Patriots

Ben Watson: Rob Gronkowski's retirement didn't factor into Patriots return

Ben Watson: Rob Gronkowski's retirement didn't factor into Patriots return

FOXBORO -- Benjamin Watson is back with the New England Patriots, and he arrived at a good time.

The Patriots are in a transition period at tight end after the offseason departures of Rob Gronkowski (retirement) and Dwayne Allen (released). They didn't select a tight end in the 2019 NFL Draft and haven't added a top-tier tight end via trade or free agency. Watson and Austin Seferian-Jenkins are New England's two most notable tight end additions since Gronkowski retired. 

Watson was among the tight ends at Thursday's OTA session at Gillette Stadium, and he was asked if Gronkowski's retirement influenced his decision to return to the Patriots.

"No, I was retired. I considered myself retired," Watson said. "I was processing as such and moving forward as such until late in April. That wasn’t a factor for me."

Watson said he started looking at different opportunities after retiring, including roles in player development and broadcasting, but he ultimately chose to put himself back on the market, and there were only two teams he gave real consideration to signing with.

“I was retired. I was done for a few months," Watson said. "Around I would say, late April, early May I started thinking about it and made myself available. There were really only two places I would consider playing, coming back here and playing in New Orleans. Once I made myself available I got a call, and I thought it would be an interesting opportunity.”

Watson spent the first six seasons of his career in New England after the Patriots drafted him at the end of the first round in 2004. His quarterback then was Tom Brady, and nothing has changed in that regard despite nearly 10 years passing since Watson left for the Cleveland Browns. Brady was not present at OTAs on Thursday, and Watson had absolutely no issue with that. 

"Look, what is it? Is it May? Yeah, it's May. We have plenty of time. This is just the beginning," Watson said. "There are going to be guys who are in and out. I'll be in and out. We've got family things. We train different places in the offseason. It's still very early. Everybody is trying to compete and compile their best team right now, 32 cities around the league. We have plenty of time here, but while we're here, we're definitely trying to get better."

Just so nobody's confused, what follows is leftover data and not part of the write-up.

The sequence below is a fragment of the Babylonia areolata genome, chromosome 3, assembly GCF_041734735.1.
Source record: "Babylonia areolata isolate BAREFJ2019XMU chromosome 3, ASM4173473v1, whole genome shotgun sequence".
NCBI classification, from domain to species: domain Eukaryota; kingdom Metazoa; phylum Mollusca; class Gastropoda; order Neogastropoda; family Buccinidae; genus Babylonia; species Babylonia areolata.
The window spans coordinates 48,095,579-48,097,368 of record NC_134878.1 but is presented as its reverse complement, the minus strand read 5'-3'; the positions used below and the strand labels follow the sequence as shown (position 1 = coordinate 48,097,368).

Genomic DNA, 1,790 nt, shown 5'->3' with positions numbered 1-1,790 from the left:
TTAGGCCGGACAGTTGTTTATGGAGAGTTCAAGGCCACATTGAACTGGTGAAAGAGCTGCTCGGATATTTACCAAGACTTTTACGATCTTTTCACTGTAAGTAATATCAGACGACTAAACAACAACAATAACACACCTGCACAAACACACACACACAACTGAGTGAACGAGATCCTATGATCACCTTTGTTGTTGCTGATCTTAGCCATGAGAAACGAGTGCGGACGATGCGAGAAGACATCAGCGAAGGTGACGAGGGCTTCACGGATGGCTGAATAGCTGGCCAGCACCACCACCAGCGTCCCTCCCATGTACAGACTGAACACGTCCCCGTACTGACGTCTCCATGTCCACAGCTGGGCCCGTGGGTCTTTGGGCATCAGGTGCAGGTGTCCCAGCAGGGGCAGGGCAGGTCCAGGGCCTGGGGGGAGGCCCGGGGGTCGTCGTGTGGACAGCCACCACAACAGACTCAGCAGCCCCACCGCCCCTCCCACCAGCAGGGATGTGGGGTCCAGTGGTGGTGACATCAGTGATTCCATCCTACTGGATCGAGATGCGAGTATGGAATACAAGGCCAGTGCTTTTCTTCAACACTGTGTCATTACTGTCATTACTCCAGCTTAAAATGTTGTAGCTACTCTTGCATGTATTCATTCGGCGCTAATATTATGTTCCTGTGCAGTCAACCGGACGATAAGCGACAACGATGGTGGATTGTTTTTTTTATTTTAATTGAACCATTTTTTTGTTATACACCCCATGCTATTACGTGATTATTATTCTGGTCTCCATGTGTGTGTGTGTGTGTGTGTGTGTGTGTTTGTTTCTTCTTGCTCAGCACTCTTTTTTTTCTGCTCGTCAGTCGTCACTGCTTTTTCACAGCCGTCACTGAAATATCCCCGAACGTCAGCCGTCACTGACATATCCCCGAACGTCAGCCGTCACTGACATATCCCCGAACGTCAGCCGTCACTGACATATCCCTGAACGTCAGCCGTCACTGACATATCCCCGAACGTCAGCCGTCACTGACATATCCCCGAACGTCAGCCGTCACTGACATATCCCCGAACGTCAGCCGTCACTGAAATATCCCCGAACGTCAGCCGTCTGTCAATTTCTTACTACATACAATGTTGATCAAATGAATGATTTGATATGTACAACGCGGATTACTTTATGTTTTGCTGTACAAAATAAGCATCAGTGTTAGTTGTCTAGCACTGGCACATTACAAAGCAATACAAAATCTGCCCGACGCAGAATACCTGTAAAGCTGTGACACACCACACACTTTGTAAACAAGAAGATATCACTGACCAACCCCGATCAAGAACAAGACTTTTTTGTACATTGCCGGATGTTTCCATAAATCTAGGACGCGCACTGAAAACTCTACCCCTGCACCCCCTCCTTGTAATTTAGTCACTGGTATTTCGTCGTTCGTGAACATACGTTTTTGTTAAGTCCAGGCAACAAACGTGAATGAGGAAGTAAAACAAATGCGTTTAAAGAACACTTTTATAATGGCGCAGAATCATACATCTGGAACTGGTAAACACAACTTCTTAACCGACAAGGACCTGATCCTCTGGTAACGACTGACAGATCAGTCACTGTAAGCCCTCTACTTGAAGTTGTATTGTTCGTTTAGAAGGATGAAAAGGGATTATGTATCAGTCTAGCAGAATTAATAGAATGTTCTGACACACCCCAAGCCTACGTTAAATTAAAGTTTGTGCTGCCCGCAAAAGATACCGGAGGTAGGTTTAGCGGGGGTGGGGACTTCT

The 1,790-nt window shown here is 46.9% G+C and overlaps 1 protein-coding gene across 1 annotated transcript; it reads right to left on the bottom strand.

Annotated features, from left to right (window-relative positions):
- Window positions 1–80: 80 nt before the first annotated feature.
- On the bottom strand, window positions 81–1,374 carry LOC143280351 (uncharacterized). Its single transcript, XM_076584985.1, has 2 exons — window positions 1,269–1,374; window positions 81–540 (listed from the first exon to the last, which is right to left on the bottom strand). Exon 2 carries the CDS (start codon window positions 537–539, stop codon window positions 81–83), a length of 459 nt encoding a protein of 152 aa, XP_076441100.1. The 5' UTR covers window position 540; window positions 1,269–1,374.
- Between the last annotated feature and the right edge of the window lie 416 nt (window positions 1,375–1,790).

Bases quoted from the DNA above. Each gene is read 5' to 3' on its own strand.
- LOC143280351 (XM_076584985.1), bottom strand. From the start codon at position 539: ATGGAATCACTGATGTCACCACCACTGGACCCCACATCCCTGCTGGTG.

Watson and Brady will be back together in action when the Patriots hold mandatory minicamp June 4-6.

Observations from Thursday's Patriots OTA session>>>

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Patriots legend Richard Seymour opens up about poker career

Patriots legend Richard Seymour opens up about poker career

When athletes retire from the sport they've played their whole lives, it's natural for them to miss the competition. That feeling is no different for former Patriots defensive end Richard Seymour.

The Hall-of-Fame hopeful, though, has chosen a unique way to get the competitive juices flowing. On July 11, he finished an impressive 131st at the World Series of Poker Main Event in Las Vegas, taking home $59,295. 

"Once you’re done playing football you still have a competitive drive,” Seymour told Yahoo! Sports. “Poker is an outlet for me where I have a competitive drive, you have to be very cerebral. It requires a lot like it did for me in football – I have to be patient, I have to know how to pick my spots, pay attention to guys’ tendencies. It was just a natural progression after leaving sports at a high level.”

Seymour, according to Yahoo! Sports, learned how to play poker from his father and picked it up at a competitive level shortly after he retired from the NFL in 2012. In last week's WSOP, he peaked at $3.6 million. Seymour said he's used his Super Bowl ring as a chip holder to intimidate competitors at the poker table. He also said he takes advantage of his status as a football legend, often bluffing when opponents assume he'll be an aggressive player. 

“Some guys play me differently because they say, ‘If I knock Richard Seymour out it’s a cool story to tell my buddies’,” he said. “Which I don’t mind that, it just depends on how I’m feeling that day...“My temperament fits poker well; I’m naturally kind of reserved, I’m not super emotional one way or another, so if bad things happen, which they’re going to in poker, it’s about how do you respond?”

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Patriots involved in 3 of top-10 most-watched sporting events of 2019

Patriots involved in 3 of top-10 most-watched sporting events of 2019

Hate them or love them, America has watched the Patriots more than any other team — in any sport — in 2019.

According to sportsmediawatch.com, all 10 of the most-watched sporting events of 2019 were NFL games. No World Series, Stanley Cup Final or NBA Finals games made the list. Of the 10 highest-rated events, three of them included the Patriots. 

Unsurprisingly, the Super Bowl matchup between the Pats and Los Angeles Rams topped the list with more than 100 million viewers including online streams (in parentheses). Both New England's AFC Championship game against the Chiefs and its Division Round contest with the Chargers also cracked the top-10. 

The television ratings suggest that the NFL is still head-and-shoulders above other leagues in popularity, and the Patriots are leading the charge. 

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